So, when the Observer or the Daily Mail, or indeed the NY or LA Times, heap praise upon my novel, it's not just the massaging of my ego that I enjoy (and of course, I do enjoy that a lot, I'm only human after all), but most of all it's the vindication. It's knowing that I haven't wasted years of my life chasing a dream that I could never hope to make real. It's realising that despite Mr Moffat dismissing me as just another dimwit from the estates, I can prove that old bastard wrong and achieve something truly worthwhile. Something I can be proud of.

And the recognition doesn't have to come from a famous newspaper or a well-known author. I get more emails from readers than I can ever hope to reply to, and they all make my day brighter. If someone tells me they couldn't put the book down, that it scared the bejesus out of them, then fantastic. If they tell me they learned something in the process, then even better.

The great reviews on Amazon mean a huge amount too, both in the UK and the US. But the shine can be dulled, if you let it, by a few people. I've had overwhelmingly positive feedback from Irish Americans who bought THE GHOSTS OF BELFAST for the obvious reasons. Many have told me they connected with the book in a very personal way, and that's wonderful. It would be easy to let a tiny minority of readers spoil that buzz when they express how much they dislike having their green-tinted glasses dislodged, but really, what's the point?

If, like one reviewer, one of your main criticisms of the book is based on where I went to school, and its sports curriculum, how can I take your views seriously? I didn't like my school either, or its sports, so what does that prove?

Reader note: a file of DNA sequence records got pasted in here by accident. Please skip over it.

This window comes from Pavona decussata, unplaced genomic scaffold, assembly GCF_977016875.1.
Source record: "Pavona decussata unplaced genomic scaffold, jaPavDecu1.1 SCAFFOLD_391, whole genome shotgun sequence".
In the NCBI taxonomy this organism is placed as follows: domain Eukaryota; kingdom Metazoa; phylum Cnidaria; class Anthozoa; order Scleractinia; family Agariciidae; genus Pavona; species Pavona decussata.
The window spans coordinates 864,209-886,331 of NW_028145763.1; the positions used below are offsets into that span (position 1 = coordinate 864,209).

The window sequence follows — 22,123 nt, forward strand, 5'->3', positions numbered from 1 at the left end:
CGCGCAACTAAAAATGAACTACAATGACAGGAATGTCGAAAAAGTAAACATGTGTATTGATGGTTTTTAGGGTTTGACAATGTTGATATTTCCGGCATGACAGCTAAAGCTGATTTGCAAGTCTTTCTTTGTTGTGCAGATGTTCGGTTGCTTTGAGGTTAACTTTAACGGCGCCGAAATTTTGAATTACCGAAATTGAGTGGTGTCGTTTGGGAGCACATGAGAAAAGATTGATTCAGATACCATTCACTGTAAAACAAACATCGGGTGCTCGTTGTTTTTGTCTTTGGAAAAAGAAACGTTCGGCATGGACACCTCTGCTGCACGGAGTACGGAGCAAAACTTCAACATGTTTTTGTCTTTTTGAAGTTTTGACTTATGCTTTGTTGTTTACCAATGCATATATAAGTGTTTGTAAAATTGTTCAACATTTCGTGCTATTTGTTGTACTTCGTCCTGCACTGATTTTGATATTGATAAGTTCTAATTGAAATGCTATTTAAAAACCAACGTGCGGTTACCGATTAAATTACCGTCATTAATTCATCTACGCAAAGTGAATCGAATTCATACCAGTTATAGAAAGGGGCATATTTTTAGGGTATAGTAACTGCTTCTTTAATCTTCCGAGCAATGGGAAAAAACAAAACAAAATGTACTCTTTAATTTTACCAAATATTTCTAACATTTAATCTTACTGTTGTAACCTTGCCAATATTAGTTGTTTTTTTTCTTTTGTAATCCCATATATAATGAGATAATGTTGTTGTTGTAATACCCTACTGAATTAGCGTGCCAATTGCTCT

Or if, like a couple of critics, you start throwing words like "orange" around, then that says more about your prejudice and ignorance than it does about the book. As soon as your review is tainted by sectarianism, no matter how well-informed about the land of your forefathers you might think you are, I stop placing any value on your opinion.

And then there's the charmer who has so far placed six negative reviews, under three different screen names, across two editions of THE GHOSTS OF BELFAST/THE TWELVE, spread between the UK and US Amazon sites. The same wannabe critic also has grudges against my friend Tom Piccirilli, crime writer Laura Wilson, and, of all people, the velvet-voiced radio and television presenter Terry Wogan. On the spectrum of offensiveness, Terry Wogan is somewhere between vanilla ice cream and warm scones, so I really can't imagine what he's done to upset this particular critic.

A few days ago, I expressed a small amount of chagrin to my girlfriend about these minor blemishes on my otherwise shiny and bright critical landscape. As girlfriends are wont to do, she responded with some simple but truthful wisdom: Me complaining about such trivial annoyances is rather like that scene in FRIENDS where Chandler says, "Oh no! My wallet's too small for my fifties, and my diamond shoes are too tight!"

Yep, she nailed it.

Instructive, constructive, intelligent critique is a good thing. Affirmation from those who appreciate what you do is also great. Attacks from the ignorant and ill-informed are nothing more than a minor annoyance, like flies buzzing around the arse end of a cow.

So, with joy in my heart, here are a few other things that are currently floating my boat:

Tomorrow night, Thursday 8th of April, I will appear on the Late Late Show with Craig Ferguson on CBS. I'll post a YouTube clip as soon as it's online so that, even if you're not domiciled in the USA, you can witness me blinking like a bunny in the headlights and mumbling incoherently on national television.

THE GHOSTS OF BELFAST is a finalist in the Mystery/Thriller category of the LA Times Book Prize! The winner will be announced at the LA Times Festival of Books, where I'll be appearing on a panel with fellow nominees, as well as signing at the Mystery Bookstore stand. Check my website over the next day or two for details.

THE GHOSTS OF BELFAST is also nominated for a Spinetingler award - you can vote here!

The audiobook of THE GHOSTS OF BELFAST has been awarded the Earphones accolade by Audiofile Magazine in a rave review that described it as "everything a listener could want from an audiobook."

And that's all for now. I'll try not to leave it so long next time.